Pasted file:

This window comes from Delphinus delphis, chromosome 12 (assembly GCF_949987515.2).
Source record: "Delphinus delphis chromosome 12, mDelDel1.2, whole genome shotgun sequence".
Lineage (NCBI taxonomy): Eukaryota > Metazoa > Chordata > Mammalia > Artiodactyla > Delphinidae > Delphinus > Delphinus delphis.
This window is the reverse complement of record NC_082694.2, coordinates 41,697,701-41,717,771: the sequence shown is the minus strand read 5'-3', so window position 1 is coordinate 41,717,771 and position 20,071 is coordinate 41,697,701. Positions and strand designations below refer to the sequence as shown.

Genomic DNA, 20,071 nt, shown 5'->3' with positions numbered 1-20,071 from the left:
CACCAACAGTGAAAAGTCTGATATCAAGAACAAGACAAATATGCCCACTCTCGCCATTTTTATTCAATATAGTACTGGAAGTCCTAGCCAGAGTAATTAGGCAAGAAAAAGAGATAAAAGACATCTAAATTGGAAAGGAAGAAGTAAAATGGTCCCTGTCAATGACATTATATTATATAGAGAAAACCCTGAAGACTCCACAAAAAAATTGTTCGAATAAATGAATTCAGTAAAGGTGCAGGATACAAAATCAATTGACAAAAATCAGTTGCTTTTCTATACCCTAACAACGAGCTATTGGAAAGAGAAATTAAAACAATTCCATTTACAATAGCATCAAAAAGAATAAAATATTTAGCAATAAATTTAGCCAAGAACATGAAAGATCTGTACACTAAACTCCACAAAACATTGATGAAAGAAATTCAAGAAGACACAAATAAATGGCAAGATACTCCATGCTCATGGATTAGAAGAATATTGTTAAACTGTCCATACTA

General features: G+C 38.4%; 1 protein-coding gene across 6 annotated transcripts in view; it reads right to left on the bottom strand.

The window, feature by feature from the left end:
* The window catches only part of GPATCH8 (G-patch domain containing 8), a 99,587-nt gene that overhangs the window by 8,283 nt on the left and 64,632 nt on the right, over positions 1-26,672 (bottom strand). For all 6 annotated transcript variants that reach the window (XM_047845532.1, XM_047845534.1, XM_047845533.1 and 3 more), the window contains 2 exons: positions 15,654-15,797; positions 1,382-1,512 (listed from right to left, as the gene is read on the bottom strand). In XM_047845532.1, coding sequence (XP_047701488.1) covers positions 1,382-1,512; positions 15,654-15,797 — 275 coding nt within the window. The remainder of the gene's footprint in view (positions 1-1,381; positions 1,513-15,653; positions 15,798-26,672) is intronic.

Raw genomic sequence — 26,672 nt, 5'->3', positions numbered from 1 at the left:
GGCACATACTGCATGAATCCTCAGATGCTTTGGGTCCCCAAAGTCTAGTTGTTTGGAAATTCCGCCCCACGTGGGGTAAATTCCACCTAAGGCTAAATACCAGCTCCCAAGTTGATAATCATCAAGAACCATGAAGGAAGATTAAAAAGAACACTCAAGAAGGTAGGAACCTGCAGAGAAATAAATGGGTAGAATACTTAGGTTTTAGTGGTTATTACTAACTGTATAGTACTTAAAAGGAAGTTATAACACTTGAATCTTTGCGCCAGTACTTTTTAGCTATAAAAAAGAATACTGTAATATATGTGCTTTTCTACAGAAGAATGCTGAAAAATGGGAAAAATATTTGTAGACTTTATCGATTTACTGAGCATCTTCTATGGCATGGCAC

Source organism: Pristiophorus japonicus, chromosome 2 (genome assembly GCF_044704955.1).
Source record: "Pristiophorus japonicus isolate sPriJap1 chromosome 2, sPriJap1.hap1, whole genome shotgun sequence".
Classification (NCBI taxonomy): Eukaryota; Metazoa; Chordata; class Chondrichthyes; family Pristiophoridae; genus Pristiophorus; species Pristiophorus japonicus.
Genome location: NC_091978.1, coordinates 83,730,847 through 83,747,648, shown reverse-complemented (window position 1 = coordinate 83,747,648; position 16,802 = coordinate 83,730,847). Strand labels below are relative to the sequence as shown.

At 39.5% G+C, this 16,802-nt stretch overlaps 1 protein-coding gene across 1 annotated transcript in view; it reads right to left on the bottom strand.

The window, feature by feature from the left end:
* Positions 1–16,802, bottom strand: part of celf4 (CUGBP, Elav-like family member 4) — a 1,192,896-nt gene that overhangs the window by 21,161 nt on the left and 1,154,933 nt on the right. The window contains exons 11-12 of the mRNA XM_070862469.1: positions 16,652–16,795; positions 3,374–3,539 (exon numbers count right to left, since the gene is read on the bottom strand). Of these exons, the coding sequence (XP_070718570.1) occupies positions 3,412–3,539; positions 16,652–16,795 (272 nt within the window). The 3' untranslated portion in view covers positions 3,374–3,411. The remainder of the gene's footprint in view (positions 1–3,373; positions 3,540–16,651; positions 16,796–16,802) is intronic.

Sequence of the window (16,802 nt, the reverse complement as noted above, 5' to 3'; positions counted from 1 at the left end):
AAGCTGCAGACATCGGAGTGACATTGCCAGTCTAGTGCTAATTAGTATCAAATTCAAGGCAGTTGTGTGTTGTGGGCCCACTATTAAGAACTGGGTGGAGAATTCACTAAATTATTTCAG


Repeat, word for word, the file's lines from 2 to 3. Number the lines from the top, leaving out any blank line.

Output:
Source record: "Delphinus delphis chromosome 12, mDelDel1.2, whole genome shotgun sequence".
Lineage (NCBI taxonomy): Eukaryota > Metazoa > Chordata > Mammalia > Artiodactyla > Delphinidae > Delphinus > Delphinus delphis.